The Presidential Dinner That Scandalized America
The Presidential Dinner That Scandalized America

The Presidential Dinner That Scandalized America

Dariusz Stusowski - July 12, 2017

The Presidential Dinner That Scandalized America
Theodore Roosevelt gives a speech with Booker T. Washington at the Tuskegee Institute on June 24, 1896. Harvard Gazette

In short order, Washington, a man whom even many segregationists saw as a relatively positive force in African American society, became a societal menace. Political illustrations of the time depicted both Roosevelt and Washington in a variety of ways. Roosevelt was depicted as pandering to black voters while Washington was depicted as a threat to the social order or even as sub-human.

However, there was plenty of support for the dinner as well. Other images from the time depict the two men and their meeting as a positive and historic event, filled with promise and hope for improvement. So inspired was Scott Joplin, famous American composer who popularized the “ragtime” genre, that he wrote an opera, now-lost to history.

The country was clearly split, some seeing the dinner as productive while others were deeply angered. So why did Roosevelt so enthusiastically invite Washington to dinner in the White House, so soon after being inaugurated? After all, Roosevelt was President for only about a month, having ascended to the Presidency after William McKinley died from an assassin’s bullet. Surely, Roosevelt must have known just how much of a political storm his request would cause. Why start a presidency with such a controversy?

Washington and Roosevelt already had a long working relationship with each other. Roosevelt considered him a trusted advisor and a liaison to the African American community. He was impressed with Washington’s life story, a good example of the type of “rugged individualism” Roosevelt admired. Impressed by Washington’s accomplishments, the most famous and successful of which was the foundation and management of the Tuskegee Institute.

The Tuskegee Institute was one the first institutions of adult learning for African Americans in the South. The institute focused on practical education, usually associated with agricultural sciences and industrial trades as well as some social and academic emphases. The goal of the institution was not so much to create tradesmen, but to create teachers of tradesmen. Booker T. Washington fundamentally believed that the best way to create a better life in America for blacks depended not on overt political agitation, but on social and economic self-sufficiency.

Concluding that economic progress was more possible than social equality, Washington’s view split the African American community. Many saw this way of thinking as too great an accommodation. W.E.B. Dubois, perhaps Washington’s most vocal critic, believed that Mr. Washington represents in Negro thought the old attitude of adjustment and submission”. But Washington knew how deep the bonds of culture and history were, especially in the Deep South. Unlike Dubois, he was born in the South, as a slave, with little access to even the most basic forms of education or social mobility.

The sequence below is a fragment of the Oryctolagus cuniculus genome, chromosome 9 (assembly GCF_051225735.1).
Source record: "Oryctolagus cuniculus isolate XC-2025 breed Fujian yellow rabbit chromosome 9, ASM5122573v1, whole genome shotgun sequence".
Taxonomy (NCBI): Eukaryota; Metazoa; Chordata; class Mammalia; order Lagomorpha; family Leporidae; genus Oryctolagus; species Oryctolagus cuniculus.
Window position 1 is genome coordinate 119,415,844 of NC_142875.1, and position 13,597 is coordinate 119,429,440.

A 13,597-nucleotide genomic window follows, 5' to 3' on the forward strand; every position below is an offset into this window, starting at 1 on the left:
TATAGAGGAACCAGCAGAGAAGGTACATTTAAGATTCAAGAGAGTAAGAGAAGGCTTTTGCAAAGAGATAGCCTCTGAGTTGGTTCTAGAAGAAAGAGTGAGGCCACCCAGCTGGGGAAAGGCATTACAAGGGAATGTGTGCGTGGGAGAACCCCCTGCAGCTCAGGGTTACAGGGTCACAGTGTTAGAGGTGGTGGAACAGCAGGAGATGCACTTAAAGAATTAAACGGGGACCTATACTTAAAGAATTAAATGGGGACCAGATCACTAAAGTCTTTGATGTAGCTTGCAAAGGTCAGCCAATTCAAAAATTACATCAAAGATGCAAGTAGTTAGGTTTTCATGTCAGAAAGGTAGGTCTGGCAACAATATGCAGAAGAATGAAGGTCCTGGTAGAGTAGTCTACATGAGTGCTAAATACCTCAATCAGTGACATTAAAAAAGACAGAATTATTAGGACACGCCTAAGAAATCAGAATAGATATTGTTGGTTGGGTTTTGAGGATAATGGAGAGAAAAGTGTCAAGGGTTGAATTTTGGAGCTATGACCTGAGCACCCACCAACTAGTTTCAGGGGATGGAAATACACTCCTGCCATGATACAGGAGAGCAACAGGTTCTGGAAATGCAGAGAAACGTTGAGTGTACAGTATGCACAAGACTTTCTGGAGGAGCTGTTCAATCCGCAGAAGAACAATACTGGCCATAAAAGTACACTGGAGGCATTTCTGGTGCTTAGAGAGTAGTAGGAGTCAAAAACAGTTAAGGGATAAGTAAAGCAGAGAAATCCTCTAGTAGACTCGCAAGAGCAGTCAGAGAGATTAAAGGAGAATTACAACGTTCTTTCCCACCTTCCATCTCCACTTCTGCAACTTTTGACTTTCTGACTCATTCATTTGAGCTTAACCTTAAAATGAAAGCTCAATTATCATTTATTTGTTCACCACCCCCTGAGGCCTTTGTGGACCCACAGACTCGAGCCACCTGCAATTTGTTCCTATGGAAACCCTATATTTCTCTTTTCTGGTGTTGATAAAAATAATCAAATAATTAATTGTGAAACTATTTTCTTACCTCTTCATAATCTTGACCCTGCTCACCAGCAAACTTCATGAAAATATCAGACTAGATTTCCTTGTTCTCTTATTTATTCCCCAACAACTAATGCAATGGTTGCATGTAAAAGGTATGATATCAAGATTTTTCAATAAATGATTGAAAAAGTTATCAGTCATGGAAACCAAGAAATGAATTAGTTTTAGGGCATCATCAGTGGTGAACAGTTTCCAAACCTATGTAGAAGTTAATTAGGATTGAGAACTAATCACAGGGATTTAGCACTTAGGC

The Presidential Dinner That Scandalized America
Image contained in the first edition of Thomas Dixon’s “The Clansman”. Dixon was particularly hostile to Booker T. Washington’s emphasis on practical education for African Americans. Wikipedia

While Washington’s critics were numerous, perhaps the people who hated him most also understood with the greatest clarity, the fearful power of Washington’s work. Thomas Dixon, whose novel “The Clansman” was adapted into one of the most notoriously racists films in American history, “The Birth of a Nation“, perfectly understood Washington’s goal.

Dixon knew these methods would teach African Americans “to be masters of men, to be independent, to own and operate their own industries,” concluding that blacks would “in every shape and form destroy the last vestige of dependence on the white man for anything.”

Others such as Paul Barringer, an opponent of black educational efforts, also feared Washington’s mission, concluding that “any education will be used by the negro politically, for politics, once successful, is now an instinctive form of warfare.”

Washington’s work, though not radical enough for some, struck fear into the hearts of those who understood his philosophy’s true power. Critics strongly objected to what they saw as Washington’s abandonment of political rights for economic accommodation. But his understanding of the realities of Southern life for people of African descent was deeper than most others’ – there were no political rights left to abandon.

The South, after the collapse of the Reconstruction Era, was hardening once more. Jim Crow was emerging as the harsh reality of the land. His gospel of work, self-sufficiency and peaceful co-existence was needed now. Political equality would come once this work was on its way. Washington knew this instinctively and his dinner with Roosevelt proved him to be right. If a simple dinner between a black man and the President could spark panic, what terrible ills would political agitation unleash upon those most vulnerable?

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